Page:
South Korea has called for car giant Nissan to face criminal charges for allegedly manipulating emissions data on a popular sports utility vehicle, weeks after Seoul slapped the firm with a fine over the issue.
The environment ministry called on state prosecutors to probe Nissan Korea after saying tests had shown an emission defeat system on the Qashqai model that made it appear to be less polluting than it really was. It also banned the sale of the vehicle in the country.
Senior environment ministry official Hong Dong-Kon, who handles transport-related regulations, told journalists: “Today we’re going to file a criminal complaint” against Nissan Korea’s President Takehiko Kikuchi. Last month Japan’s number-two carmaker was hit with 330 million won (USD 280,000) fine and Seoul said it would recall hundreds of Qashqais after the tests.
In a statement, Nissan said: “Nissan Korea’s priorities are our customers, dealers and working closely and transparently with the Korean government concerning real-world NOx emissions of the Nissan Qashqai. We maintain, as we have throughout the discussions, that we have complied with all existing regulations and did not use an ‘unjustified arbitrary setup’ or an illegal defeat device in the vehicle.
“This vehicle was certified by the Korean government last year under regulations permitting the importation and sales of vehicles that comply with these emission standards. We are now studying the conclusions reached by the (environment ministry) and are currently exploring our options. We will work to return the vehicle to sale as soon as possible, and will be in touch with our valued customers and dealers about next steps.”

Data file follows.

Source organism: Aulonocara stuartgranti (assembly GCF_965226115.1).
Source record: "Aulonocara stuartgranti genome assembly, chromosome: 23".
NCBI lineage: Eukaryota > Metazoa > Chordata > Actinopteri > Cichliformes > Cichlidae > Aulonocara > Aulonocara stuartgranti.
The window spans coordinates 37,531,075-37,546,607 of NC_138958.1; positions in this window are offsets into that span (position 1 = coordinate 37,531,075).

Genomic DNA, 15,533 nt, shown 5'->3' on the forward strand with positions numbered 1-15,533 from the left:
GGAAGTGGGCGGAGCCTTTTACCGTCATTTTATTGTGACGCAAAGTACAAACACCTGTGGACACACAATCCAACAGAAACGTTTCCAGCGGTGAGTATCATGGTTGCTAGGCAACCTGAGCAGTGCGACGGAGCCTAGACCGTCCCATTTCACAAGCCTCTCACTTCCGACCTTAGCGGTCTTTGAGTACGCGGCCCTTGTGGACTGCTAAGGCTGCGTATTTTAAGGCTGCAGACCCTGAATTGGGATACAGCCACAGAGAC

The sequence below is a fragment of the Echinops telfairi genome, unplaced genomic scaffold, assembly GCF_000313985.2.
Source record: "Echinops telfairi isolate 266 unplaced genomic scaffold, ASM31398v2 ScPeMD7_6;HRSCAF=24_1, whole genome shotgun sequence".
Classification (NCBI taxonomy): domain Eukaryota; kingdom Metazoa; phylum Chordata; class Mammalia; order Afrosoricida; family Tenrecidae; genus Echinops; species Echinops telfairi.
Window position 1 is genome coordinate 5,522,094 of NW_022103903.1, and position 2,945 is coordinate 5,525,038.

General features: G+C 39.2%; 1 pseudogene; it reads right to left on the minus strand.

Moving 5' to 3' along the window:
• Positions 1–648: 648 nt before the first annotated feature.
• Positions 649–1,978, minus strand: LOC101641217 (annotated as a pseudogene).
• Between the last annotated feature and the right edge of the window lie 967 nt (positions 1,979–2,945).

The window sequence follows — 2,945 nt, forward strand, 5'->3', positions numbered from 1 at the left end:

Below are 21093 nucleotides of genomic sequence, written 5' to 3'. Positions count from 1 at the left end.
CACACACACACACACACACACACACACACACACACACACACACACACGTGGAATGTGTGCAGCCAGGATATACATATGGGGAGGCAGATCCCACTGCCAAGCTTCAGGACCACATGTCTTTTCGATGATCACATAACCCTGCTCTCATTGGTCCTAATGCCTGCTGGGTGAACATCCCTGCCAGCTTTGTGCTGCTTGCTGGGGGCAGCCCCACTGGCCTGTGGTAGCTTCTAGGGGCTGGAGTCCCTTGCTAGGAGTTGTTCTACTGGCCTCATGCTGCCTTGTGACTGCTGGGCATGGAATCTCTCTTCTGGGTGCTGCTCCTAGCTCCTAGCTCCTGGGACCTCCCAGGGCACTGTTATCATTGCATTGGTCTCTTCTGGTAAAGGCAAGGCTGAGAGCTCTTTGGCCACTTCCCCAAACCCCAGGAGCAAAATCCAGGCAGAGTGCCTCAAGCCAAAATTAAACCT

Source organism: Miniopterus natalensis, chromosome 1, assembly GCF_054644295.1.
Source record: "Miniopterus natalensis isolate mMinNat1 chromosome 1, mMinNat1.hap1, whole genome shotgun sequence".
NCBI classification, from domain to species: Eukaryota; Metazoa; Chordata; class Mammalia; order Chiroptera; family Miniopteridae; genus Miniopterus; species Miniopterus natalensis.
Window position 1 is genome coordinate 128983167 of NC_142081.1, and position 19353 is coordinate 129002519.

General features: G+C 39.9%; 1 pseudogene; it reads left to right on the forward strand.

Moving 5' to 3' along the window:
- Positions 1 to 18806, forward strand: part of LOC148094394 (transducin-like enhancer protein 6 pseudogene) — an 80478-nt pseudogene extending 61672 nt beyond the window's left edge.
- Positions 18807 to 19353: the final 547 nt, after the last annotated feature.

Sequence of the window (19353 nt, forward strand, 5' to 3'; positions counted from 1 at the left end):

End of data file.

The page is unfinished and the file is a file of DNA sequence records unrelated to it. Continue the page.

The decision follows an investigation into 20 diesel-powered cars that began last December after German carmaker Volkswagen admitted having installed devices aimed at cheating emissions tests in 11 million diesel engines.
In April another Japanese giant, Mitsubishi admitted it had been falsifying fuel-economy tests for years, manipulating data to make cars seem more efficient than they were in reality. VW’s admission in September plunged the company into its deepest-ever crisis.
The automaker acknowledged 11 million vehicles are fitted with software that reduces pollution levels only when the car is being tested for emissions. In late April the company said it was setting aside 16.2 billion euros (USD 18.2 billion) in provisions to cover the anticipated costs of the scandal.
Last November Seoul ordered Volkswagen Korea to recall more than 125,000 diesel-powered cars sold in the Korean market and fined the firm 14.1 billion won.